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Almost all staff quit Curry County Public Health, OHA assumes services

Curry County Commissioner Court Boice discusses transferring public heath services to the state during the board's April 16 meeting.
Curry County Commissioner Court Boice discusses transferring public heath services to the state during the board's April 16 meeting.

Editors’ note: Since this story published, OPB public media partner Jefferson Public Radio received information that conflicts with information from Curry County commissioners and Sheriff John Ward.

Commissioner Christopher Paasch told JPR that the department’s employees quit after they received word that their salaries would decrease. That information was corroborated by Ward in a public meeting on April 16, then confirmed by Commissioner Court Boice in an email with JPR.

Since the story’s publication, former employee Heather Serna contacted JPR for a correction. Serna says she resigned from her position as Women, Infants and Children nutrition coordinator after she received a pay increase. She says her salary didn’t play into her decision to leave.

“I left my position as the WIC coordinator because we had an unqualified public health administrator and pretty much no support from the county with public health,” she says.

Serna says no other employees were due to receive a pay decrease. Rather, she and her two other colleagues had become overwhelmed with running their programs while also having to conduct services related to COVID-19, including contact tracing.

When asked about the conflicting information, Boice said he would defer to the former employees who worked for the public health department .

He added later by email: “However, I don’t think it was because of the money. There is no ‘toxic’ environment here and that claim is invalid.”

Paasch didn’t immediately return a request for comment.

The following story has been updated:


Curry County is transferring its public health services to the state after nearly all of the department’s staff quit.

The board of commissioners voted 2-1 on Friday to disband the county’s health department. The vote allows the Oregon Health Authority to assume control of providing COVID-19 services, business health inspections, its drinking water program, and its nutrition program for women and children.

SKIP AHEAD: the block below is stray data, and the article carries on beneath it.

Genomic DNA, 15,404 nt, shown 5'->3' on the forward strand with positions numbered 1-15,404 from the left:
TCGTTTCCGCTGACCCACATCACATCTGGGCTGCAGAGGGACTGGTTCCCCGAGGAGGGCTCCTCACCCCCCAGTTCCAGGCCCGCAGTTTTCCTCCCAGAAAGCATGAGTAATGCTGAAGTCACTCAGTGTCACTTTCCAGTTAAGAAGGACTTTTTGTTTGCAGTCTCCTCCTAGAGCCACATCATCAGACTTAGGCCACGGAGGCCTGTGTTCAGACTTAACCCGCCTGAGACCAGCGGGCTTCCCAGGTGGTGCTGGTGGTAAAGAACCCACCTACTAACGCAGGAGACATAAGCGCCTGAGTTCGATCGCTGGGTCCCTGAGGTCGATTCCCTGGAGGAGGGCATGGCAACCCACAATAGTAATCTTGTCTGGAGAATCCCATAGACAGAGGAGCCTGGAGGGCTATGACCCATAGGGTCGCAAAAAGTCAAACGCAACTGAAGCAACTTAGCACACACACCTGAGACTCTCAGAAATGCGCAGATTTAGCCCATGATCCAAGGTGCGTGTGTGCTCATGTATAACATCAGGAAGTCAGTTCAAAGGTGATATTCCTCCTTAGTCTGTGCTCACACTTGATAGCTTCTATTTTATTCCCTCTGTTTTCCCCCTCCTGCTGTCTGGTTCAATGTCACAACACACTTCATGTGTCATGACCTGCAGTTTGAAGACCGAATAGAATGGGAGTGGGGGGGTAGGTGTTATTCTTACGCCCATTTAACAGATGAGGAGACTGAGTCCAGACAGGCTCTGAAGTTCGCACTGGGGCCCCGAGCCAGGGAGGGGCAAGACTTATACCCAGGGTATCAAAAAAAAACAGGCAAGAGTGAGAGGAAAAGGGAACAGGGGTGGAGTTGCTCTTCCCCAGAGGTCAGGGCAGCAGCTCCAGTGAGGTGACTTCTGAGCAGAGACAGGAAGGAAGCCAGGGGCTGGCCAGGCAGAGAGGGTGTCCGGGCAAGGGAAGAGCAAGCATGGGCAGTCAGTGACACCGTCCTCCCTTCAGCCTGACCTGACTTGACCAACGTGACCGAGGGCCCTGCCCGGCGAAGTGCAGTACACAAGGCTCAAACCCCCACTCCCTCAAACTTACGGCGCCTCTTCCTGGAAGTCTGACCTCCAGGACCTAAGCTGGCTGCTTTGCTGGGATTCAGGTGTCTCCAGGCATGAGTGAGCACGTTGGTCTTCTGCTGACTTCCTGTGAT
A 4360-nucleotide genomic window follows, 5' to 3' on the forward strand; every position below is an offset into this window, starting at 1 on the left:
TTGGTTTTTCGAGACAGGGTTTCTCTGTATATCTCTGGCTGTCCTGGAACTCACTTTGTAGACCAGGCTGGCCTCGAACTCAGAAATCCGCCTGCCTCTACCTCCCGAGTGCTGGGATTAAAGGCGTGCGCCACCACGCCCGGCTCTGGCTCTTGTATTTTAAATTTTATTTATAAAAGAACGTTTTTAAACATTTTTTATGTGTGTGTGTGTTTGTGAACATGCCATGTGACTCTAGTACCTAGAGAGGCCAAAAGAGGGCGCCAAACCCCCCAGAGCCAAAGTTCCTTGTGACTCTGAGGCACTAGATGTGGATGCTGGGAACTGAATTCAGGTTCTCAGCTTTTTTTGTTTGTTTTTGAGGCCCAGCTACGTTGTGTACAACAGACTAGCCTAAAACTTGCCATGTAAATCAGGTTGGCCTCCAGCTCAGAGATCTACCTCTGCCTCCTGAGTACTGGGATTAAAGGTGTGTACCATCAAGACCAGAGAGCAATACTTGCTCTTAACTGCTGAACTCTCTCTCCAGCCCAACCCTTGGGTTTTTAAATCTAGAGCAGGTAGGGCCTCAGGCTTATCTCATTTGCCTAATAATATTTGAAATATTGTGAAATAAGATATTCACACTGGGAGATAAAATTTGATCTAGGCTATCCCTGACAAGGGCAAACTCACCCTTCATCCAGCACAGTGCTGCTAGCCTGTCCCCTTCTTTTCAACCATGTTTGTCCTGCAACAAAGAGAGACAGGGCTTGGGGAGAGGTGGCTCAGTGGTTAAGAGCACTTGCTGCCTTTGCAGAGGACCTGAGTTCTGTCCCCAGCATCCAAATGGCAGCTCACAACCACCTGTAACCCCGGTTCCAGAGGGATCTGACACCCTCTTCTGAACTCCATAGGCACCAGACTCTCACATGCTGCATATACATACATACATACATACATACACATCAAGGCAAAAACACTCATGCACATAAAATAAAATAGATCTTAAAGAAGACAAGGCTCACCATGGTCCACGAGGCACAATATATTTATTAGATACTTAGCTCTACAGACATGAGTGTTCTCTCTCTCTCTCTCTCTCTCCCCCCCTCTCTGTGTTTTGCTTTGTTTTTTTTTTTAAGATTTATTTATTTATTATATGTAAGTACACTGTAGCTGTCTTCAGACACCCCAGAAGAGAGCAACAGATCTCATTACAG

Only one other county — Wallowa County — has chosen to transfer its public health authority to OHA in the past, which it voted to do in 2018.

Curry County’s public health department has been working with a bare-bones staff for the last few weeks. As of April 12, it had just one remaining staffer, who was then in charge of all COVID-19 services — including contact tracing and vaccination efforts.

The Oregon Health Authority sent a letter to the county on April 8 announcing its intentions to take charge of its public health services. It says the county isn’t conducting contact tracing or reportable disease investigations, providing reproductive health services, or conducting health inspections at restaurants and businesses “because there are no staff.”

“The county has been provided funds to perform these functions though it has failed to submit the required fiscal reports which would allow OHA to understand how the state’s money is being spent,” the letter reads.

Commissioner Christopher Paasch voted against relinquishing services to the state.

“I don’t think a little rural county in Southern Oregon is going to get the amount of attention that much closer and more populated counties are going to receive,” Paasch told JPR.

Public Health Administrator Sherrié Ward is the county’s only staff member left in the health department. Her husband, Curry County Sheriff John Ward, spoke at the commissioners meeting on Friday.

Ward said he thought the county should have kept its services in-house.

“I want the public to know: there was no reason for you guys to act this quick on a letter from the state, which it did give us an option to respond to them by this afternoon, but you went ahead and voted to give it away,” he said. “It just does not make sense.”

Copyright 2021 Oregon Public Broadcasting